The amount could have been used to produce 245 million tablets of the drug. It had a potential street value of more than 7.6 billion Australian dollars (US$7.3 billion), the Australian Embassy said in a statement.
The oil, which is extracted from the roots of the sassafras tree, was burned over a three-day period starting Wednesday, said Lour Ramin, a police lieutenant general and secretary-general of the National Authority for Combating Drugs.
"If this oil had been used to produce Ecstasy tablets, millions of people would have suffered," he said.
Members of the Australian Federal Police oversaw the burning of the oil in a remote village in
"These seizures demonstrate that Cambodia faces the challenges of suppressing drug production for regional export, as well as challenges faced as a transit center for regional and international drug market," Philip Hunter, an official from Australian Federal Police, said at the ceremony.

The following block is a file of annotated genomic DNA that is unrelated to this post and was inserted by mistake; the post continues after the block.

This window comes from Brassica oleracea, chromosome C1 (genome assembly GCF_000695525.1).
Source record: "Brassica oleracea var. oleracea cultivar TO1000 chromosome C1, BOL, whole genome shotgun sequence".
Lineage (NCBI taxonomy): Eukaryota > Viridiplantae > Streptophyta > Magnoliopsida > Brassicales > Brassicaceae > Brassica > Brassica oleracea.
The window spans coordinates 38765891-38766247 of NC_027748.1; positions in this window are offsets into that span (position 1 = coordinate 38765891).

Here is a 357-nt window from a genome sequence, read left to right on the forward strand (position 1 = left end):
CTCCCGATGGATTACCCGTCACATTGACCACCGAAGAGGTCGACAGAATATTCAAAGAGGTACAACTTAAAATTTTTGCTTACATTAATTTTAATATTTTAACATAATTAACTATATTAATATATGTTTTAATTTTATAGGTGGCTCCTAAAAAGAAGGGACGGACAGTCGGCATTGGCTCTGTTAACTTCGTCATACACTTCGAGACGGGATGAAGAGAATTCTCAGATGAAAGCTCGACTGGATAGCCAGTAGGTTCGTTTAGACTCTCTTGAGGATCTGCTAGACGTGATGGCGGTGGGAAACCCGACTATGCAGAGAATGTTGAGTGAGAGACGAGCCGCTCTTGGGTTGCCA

The destruction "was a significant blow to the trade of illicit drugs in the region," Hunter was quoted saying in the embassy statement.
At the request of the Cambodian government, an Australian police team of four technicians and two forensic chemists traveled to Pursat province this week to help destroy the oil, it said.
Cambodian authorities have been working since 2002 to stem the distillation of the oil and since then have succeeded in detecting and dismantling more than 50 clandestine laboratories capable of producing up to 15 gallons of oil a day, it said.
In addition to cracking down on the drug trade, Cambodian officials are trying to preserve the sassafras tree, which is classified as a rare species that grows mainly in